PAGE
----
A government working group in India has said a $5 trillion economy could be a reality for the country by 2025, with small businesses (SMBs) a key component of the roadmap it proposed to achieve that goal.
Reports in the The Economic Times on Wednesday (Jan. 16) said a working group of the Ministry of Commerce and Industry released a report outlining how India could achieve this goal, including plans for the agriculture, manufacturing and services sectors to heighten their economic contributions. The goal “is within the realm of possibility,” the report said.
SMBs are a prominent part of the roadmap, according to reports, with the working group emphasizing the importance of access to working capital for this group. The report also recommended the development of a credit risk database for small businesses, as well as the introduction of credit rating and community-based funds for small companies.
Government figures said the SMB space has been expanding by at least 10 percent annually since 2015, and contributes nearly 38 percent of national gross domestic product (GDP).
Small businesses became a focal point of the nation’s previous demonetization efforts, which introduced significant disruption to entrepreneurs who had been relying on cash to conduct business. Reports in CNN in 2016 highlighted small businesses’ struggles since demonetization, but more recent analysis from American Express and Oxford Economics found that SMBs in the country have rebounded.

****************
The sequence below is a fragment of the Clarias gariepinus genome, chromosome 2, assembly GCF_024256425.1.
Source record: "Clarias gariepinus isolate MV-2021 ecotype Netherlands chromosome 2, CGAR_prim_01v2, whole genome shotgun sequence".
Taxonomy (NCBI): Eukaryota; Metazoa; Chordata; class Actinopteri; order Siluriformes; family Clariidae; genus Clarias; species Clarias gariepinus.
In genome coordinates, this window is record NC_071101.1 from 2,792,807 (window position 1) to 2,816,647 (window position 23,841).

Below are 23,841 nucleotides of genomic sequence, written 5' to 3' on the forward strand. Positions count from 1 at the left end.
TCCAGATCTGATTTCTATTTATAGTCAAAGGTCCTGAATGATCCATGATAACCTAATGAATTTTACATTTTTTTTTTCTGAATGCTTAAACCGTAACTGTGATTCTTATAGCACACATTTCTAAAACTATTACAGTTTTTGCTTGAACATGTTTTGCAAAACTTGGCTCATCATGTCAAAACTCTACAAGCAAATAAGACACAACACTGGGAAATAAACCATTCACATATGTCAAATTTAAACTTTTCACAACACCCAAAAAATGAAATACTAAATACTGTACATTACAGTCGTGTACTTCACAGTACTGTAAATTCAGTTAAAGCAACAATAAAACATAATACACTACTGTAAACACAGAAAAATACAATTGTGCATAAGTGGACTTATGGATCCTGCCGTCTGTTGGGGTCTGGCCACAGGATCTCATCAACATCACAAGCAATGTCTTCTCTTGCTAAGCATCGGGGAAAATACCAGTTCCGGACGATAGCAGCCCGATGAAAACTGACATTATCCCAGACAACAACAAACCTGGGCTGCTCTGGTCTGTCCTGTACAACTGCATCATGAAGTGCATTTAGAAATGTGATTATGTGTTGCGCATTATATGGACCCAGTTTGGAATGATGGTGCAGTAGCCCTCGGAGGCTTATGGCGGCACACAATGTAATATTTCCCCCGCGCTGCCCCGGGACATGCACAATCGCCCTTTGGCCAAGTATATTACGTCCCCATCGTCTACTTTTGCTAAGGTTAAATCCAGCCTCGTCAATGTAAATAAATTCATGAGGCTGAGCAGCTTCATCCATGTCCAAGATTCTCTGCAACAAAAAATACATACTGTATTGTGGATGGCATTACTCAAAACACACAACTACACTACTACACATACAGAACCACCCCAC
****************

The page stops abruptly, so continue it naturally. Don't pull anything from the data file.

“Our research shows that India’s smaller enterprises are primed for success in 2018, by balancing revenue growth with efficiency improvements and leveraging unique attributes of agility, innovation and strong customer relationships,” said Saru Kaushal, American Express country business head of global corporate payments, in a statement last year. “Indian [SMBs] are now placing equal priority [on] embracing responsible business practices to attract more customers.”
Recent years have also revealed a growing alternative SMB finance market in India, though fallout from the PNB banking scandal has led to tighter underwriting standards among India’s financial institutions — a trend that analysts said has hit small firms particularly hard.